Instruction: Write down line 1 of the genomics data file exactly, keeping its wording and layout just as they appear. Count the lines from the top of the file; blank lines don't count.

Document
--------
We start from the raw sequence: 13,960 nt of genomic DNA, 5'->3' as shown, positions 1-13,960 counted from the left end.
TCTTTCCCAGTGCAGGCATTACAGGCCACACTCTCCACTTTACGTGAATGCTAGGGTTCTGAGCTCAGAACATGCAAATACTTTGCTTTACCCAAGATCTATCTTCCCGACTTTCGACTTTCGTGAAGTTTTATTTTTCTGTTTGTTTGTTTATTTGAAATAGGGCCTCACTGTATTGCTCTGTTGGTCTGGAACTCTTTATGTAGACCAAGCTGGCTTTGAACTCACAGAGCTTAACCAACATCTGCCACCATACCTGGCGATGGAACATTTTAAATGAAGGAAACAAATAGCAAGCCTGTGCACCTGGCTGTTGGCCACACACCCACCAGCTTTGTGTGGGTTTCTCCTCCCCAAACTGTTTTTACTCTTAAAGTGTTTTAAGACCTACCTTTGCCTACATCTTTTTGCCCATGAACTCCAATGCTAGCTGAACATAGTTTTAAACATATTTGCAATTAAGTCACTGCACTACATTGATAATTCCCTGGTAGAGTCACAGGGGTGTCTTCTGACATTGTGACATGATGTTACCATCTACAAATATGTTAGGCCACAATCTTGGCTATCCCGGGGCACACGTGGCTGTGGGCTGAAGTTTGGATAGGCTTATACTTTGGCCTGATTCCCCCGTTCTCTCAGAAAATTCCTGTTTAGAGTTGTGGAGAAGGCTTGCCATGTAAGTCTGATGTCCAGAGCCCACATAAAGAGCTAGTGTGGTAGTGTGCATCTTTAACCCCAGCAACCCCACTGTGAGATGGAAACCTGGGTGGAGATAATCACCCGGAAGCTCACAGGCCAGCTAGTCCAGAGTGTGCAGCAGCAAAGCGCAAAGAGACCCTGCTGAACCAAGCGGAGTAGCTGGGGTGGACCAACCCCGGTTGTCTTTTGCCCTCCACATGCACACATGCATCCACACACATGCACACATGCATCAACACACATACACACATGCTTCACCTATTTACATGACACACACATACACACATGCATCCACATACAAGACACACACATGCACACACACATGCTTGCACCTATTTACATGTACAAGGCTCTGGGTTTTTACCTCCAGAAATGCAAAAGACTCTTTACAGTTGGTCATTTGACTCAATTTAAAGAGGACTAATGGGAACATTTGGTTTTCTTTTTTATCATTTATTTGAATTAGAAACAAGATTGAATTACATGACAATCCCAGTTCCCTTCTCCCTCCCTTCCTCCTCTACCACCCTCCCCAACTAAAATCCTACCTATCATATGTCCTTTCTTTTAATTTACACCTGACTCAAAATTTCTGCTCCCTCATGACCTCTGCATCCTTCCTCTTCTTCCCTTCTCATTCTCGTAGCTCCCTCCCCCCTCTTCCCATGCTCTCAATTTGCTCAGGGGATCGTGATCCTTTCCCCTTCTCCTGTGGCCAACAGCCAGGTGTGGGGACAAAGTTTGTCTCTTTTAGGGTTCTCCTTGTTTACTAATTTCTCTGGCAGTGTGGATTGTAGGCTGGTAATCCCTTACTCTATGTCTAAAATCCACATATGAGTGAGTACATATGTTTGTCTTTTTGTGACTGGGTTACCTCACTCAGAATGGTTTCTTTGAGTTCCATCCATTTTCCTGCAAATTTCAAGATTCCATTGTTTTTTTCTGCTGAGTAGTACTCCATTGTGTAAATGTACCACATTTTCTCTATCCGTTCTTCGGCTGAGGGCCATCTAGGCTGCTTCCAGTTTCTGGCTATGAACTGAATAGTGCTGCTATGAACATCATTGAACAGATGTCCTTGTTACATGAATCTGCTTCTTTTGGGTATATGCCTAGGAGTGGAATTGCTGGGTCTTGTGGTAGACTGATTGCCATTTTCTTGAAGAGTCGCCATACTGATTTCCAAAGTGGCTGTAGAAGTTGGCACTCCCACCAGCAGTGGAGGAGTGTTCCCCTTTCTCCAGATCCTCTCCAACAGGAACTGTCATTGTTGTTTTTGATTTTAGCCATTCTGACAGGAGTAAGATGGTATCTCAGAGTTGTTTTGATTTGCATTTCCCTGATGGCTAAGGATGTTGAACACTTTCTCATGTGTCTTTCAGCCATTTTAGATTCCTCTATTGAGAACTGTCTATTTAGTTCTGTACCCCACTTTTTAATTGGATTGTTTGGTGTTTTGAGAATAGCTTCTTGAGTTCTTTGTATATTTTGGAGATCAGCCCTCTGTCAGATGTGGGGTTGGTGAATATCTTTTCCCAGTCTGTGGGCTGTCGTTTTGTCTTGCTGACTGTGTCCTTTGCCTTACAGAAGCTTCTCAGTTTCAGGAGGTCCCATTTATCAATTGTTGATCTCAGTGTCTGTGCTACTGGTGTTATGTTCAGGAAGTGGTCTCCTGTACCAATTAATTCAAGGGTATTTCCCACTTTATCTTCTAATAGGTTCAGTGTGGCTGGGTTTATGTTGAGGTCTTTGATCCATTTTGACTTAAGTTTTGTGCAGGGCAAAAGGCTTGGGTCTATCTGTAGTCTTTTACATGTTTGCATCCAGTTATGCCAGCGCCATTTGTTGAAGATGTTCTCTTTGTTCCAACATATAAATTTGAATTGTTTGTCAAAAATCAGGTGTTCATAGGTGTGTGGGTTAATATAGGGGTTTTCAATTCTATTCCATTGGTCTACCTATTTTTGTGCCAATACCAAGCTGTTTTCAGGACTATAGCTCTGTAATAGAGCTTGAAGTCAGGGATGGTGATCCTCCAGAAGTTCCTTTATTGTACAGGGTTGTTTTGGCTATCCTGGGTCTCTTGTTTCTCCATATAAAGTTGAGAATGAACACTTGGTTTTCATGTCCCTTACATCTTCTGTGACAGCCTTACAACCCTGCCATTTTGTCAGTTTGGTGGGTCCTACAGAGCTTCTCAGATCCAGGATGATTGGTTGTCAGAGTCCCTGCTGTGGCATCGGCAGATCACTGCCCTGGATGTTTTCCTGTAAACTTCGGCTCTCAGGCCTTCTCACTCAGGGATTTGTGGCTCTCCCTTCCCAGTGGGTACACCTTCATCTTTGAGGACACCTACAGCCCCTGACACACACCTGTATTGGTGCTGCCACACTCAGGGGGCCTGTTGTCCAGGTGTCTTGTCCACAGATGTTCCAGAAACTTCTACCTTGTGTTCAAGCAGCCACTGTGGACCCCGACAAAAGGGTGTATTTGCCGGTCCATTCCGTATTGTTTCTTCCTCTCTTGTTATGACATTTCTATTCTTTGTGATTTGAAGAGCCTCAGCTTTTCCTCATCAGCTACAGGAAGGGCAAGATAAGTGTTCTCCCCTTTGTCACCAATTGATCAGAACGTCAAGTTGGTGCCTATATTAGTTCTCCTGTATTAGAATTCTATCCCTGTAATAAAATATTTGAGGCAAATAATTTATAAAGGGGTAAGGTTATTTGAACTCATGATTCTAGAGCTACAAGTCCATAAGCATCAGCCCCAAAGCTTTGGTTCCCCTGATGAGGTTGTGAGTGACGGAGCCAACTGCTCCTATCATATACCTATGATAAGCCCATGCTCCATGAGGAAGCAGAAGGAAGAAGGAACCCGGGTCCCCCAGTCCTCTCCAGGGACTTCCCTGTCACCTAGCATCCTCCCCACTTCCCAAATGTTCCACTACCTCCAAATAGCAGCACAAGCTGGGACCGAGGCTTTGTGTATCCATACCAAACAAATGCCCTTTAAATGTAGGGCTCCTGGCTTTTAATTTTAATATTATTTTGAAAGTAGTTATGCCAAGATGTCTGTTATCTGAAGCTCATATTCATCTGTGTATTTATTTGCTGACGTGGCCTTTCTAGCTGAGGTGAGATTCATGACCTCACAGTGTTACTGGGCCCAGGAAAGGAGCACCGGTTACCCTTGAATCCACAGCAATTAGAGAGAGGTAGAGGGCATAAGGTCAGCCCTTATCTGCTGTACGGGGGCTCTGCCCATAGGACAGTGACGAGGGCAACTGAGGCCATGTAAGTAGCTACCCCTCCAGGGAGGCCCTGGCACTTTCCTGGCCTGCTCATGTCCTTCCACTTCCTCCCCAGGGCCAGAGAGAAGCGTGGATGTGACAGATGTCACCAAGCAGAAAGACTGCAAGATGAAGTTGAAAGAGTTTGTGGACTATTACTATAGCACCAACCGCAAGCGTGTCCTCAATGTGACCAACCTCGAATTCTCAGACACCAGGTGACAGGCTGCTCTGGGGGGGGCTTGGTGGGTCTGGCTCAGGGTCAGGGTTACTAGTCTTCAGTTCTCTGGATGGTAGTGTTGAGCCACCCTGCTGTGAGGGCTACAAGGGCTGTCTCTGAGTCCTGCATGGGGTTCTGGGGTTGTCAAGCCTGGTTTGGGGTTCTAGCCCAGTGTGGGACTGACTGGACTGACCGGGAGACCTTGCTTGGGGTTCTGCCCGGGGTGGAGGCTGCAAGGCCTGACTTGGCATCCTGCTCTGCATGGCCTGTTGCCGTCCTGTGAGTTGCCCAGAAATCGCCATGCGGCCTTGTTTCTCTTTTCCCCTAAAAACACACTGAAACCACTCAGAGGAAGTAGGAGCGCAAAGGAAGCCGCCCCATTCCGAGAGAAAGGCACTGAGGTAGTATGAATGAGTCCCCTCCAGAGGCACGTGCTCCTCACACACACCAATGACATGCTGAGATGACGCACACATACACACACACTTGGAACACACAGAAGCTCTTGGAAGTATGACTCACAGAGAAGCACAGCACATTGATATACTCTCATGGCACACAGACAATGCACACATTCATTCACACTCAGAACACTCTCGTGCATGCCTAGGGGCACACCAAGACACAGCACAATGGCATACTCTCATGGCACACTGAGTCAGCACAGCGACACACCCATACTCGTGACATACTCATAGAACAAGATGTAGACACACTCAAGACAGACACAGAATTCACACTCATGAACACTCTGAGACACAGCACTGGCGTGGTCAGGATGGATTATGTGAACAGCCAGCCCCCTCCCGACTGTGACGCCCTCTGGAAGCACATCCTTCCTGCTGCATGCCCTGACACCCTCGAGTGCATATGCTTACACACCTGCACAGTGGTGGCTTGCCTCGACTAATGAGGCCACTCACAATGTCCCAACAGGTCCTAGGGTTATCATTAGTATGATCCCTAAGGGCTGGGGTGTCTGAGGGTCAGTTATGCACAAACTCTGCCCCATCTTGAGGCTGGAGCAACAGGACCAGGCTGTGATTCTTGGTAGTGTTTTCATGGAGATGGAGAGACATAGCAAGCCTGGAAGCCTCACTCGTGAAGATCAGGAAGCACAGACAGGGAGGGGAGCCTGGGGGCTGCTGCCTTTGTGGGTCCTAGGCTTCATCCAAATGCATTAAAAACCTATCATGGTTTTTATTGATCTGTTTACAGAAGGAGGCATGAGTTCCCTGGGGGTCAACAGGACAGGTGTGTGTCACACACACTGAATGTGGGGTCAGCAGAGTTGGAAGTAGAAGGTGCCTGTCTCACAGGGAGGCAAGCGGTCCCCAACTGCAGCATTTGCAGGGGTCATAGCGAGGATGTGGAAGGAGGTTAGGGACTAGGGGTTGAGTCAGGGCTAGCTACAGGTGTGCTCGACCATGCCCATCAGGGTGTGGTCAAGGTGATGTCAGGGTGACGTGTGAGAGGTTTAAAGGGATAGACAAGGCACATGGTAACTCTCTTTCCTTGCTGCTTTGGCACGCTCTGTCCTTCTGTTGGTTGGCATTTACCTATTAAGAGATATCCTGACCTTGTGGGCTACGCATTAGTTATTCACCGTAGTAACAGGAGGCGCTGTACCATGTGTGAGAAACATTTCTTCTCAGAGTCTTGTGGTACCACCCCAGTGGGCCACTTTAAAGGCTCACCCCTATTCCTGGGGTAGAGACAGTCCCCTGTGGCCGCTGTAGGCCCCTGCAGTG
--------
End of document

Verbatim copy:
We start from the raw sequence: 13,960 nt of genomic DNA, 5'->3' as shown, positions 1-13,960 counted from the left end.